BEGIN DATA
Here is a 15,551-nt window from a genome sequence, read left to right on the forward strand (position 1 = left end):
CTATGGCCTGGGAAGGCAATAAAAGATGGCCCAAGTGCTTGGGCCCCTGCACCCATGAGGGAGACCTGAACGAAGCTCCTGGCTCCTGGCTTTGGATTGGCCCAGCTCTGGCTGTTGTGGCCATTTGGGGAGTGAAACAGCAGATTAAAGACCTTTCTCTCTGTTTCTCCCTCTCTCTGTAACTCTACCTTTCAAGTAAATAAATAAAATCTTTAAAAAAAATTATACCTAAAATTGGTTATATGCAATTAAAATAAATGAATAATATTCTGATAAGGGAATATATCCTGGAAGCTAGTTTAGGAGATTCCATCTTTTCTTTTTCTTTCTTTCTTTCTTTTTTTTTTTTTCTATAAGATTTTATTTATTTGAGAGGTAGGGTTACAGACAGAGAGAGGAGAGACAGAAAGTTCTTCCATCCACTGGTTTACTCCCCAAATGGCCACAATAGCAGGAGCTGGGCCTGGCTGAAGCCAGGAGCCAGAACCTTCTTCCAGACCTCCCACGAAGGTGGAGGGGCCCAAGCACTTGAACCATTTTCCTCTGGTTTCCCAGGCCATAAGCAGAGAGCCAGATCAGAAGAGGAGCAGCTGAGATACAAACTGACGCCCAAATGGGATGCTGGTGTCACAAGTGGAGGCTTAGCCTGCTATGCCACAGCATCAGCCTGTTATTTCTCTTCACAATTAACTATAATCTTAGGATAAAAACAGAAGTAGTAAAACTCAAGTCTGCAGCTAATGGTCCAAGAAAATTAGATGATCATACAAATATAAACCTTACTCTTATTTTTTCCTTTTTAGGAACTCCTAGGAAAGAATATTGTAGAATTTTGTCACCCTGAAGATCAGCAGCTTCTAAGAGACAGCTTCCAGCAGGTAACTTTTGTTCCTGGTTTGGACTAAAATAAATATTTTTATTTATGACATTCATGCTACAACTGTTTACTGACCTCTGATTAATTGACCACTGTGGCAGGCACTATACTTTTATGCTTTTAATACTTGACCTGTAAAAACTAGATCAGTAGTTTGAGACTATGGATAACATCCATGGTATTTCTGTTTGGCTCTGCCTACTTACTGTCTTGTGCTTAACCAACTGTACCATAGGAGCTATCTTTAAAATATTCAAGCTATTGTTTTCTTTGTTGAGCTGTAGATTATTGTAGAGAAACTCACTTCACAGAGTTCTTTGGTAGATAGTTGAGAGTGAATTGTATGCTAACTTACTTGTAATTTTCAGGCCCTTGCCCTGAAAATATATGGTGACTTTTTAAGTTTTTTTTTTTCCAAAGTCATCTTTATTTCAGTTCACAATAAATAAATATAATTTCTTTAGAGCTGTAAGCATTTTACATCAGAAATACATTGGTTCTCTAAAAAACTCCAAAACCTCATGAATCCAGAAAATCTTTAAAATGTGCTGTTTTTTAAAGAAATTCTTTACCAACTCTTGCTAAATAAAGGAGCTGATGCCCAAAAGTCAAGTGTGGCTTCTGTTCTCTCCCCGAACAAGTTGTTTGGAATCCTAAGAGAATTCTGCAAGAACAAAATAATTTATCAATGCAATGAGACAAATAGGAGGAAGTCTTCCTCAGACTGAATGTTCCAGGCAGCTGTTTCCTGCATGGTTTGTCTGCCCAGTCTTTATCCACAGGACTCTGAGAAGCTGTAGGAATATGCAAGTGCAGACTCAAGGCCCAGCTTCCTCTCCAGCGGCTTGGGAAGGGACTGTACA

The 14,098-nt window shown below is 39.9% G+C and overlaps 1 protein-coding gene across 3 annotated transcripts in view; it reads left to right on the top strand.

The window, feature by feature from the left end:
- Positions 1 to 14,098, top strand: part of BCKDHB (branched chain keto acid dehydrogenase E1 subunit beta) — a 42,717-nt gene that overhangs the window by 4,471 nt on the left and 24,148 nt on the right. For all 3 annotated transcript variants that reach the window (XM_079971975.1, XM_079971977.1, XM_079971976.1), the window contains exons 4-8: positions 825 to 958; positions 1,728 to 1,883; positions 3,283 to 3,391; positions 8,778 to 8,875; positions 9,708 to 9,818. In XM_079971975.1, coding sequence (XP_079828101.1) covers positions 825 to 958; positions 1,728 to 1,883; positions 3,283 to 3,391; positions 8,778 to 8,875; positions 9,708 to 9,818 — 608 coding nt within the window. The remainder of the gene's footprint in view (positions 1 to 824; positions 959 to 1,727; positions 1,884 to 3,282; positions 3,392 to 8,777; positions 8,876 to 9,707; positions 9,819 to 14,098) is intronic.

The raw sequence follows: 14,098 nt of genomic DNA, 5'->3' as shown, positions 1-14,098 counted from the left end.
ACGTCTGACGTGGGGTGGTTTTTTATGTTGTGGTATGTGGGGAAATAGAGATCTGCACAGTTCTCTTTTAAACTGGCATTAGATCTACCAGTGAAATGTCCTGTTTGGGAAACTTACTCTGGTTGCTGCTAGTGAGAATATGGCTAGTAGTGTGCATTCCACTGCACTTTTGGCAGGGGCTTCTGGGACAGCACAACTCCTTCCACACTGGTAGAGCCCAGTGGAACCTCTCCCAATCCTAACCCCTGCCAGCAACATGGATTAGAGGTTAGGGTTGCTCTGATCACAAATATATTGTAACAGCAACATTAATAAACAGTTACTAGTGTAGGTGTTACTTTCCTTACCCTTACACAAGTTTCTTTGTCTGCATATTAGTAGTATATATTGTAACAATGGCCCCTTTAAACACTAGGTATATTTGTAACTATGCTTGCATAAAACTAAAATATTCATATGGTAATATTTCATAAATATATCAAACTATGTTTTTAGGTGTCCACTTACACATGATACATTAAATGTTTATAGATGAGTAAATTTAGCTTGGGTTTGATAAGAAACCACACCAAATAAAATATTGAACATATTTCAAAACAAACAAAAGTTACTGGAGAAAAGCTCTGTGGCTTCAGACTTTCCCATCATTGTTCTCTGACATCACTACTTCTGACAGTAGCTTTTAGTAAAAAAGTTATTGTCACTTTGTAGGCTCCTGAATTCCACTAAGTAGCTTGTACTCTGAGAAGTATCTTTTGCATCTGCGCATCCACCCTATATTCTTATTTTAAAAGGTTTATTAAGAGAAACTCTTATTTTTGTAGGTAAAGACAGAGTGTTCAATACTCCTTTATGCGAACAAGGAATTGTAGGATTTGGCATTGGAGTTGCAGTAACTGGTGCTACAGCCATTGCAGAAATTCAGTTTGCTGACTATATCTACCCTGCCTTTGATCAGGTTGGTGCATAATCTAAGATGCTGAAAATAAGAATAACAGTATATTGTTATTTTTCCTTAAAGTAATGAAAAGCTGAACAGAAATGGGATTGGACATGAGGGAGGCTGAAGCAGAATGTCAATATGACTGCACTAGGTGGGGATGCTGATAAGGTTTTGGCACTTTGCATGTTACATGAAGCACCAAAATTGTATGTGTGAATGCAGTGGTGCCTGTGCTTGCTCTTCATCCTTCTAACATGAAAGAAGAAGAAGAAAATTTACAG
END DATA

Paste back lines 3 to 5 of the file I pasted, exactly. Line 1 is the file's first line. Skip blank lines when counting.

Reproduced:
The 14,098-nt window shown below is 39.9% G+C and overlaps 1 protein-coding gene across 3 annotated transcripts in view; it reads left to right on the top strand.

The window, feature by feature from the left end:
- Positions 1 to 14,098, top strand: part of BCKDHB (branched chain keto acid dehydrogenase E1 subunit beta) — a 42,717-nt gene that overhangs the window by 4,471 nt on the left and 24,148 nt on the right. For all 3 annotated transcript variants that reach the window (XM_079971975.1, XM_079971977.1, XM_079971976.1), the window contains exons 4-8: positions 825 to 958; positions 1,728 to 1,883; positions 3,283 to 3,391; positions 8,778 to 8,875; positions 9,708 to 9,818. In XM_079971975.1, coding sequence (XP_079828101.1) covers positions 825 to 958; positions 1,728 to 1,883; positions 3,283 to 3,391; positions 8,778 to 8,875; positions 9,708 to 9,818 — 608 coding nt within the window. The remainder of the gene's footprint in view (positions 1 to 824; positions 959 to 1,727; positions 1,884 to 3,282; positions 3,392 to 8,777; positions 8,876 to 9,707; positions 9,819 to 14,098) is intronic.